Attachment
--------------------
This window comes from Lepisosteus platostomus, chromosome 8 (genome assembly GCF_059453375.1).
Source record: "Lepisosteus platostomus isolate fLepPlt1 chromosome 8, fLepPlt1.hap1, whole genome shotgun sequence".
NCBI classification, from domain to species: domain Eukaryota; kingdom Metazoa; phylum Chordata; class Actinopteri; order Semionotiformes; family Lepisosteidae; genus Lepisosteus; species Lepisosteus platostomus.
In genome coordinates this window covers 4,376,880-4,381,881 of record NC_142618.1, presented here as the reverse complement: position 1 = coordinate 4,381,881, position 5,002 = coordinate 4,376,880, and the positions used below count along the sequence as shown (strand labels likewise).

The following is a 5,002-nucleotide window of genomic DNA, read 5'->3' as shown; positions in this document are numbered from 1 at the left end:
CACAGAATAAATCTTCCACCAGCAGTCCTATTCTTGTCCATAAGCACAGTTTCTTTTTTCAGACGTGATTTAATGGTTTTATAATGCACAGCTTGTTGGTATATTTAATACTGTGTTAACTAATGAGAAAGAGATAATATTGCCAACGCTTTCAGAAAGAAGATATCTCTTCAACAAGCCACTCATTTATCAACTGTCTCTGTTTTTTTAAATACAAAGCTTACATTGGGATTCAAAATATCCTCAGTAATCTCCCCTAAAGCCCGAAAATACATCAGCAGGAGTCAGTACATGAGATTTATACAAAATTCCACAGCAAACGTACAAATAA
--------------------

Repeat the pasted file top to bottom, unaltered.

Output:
This window comes from Lepisosteus platostomus, chromosome 8 (genome assembly GCF_059453375.1).
Source record: "Lepisosteus platostomus isolate fLepPlt1 chromosome 8, fLepPlt1.hap1, whole genome shotgun sequence".
NCBI classification, from domain to species: domain Eukaryota; kingdom Metazoa; phylum Chordata; class Actinopteri; order Semionotiformes; family Lepisosteidae; genus Lepisosteus; species Lepisosteus platostomus.
In genome coordinates this window covers 4,376,880-4,381,881 of record NC_142618.1, presented here as the reverse complement: position 1 = coordinate 4,381,881, position 5,002 = coordinate 4,376,880, and the positions used below count along the sequence as shown (strand labels likewise).

The following is a 5,002-nucleotide window of genomic DNA, read 5'->3' as shown; positions in this document are numbered from 1 at the left end:
CACAGAATAAATCTTCCACCAGCAGTCCTATTCTTGTCCATAAGCACAGTTTCTTTTTTCAGACGTGATTTAATGGTTTTATAATGCACAGCTTGTTGGTATATTTAATACTGTGTTAACTAATGAGAAAGAGATAATATTGCCAACGCTTTCAGAAAGAAGATATCTCTTCAACAAGCCACTCATTTATCAACTGTCTCTGTTTTTTTAAATACAAAGCTTACATTGGGATTCAAAATATCCTCAGTAATCTCCCCTAAAGCCCGAAAATACATCAGCAGGAGTCAGTACATGAGATTTATACAAAATTCCACAGCAAACGTACAAATAA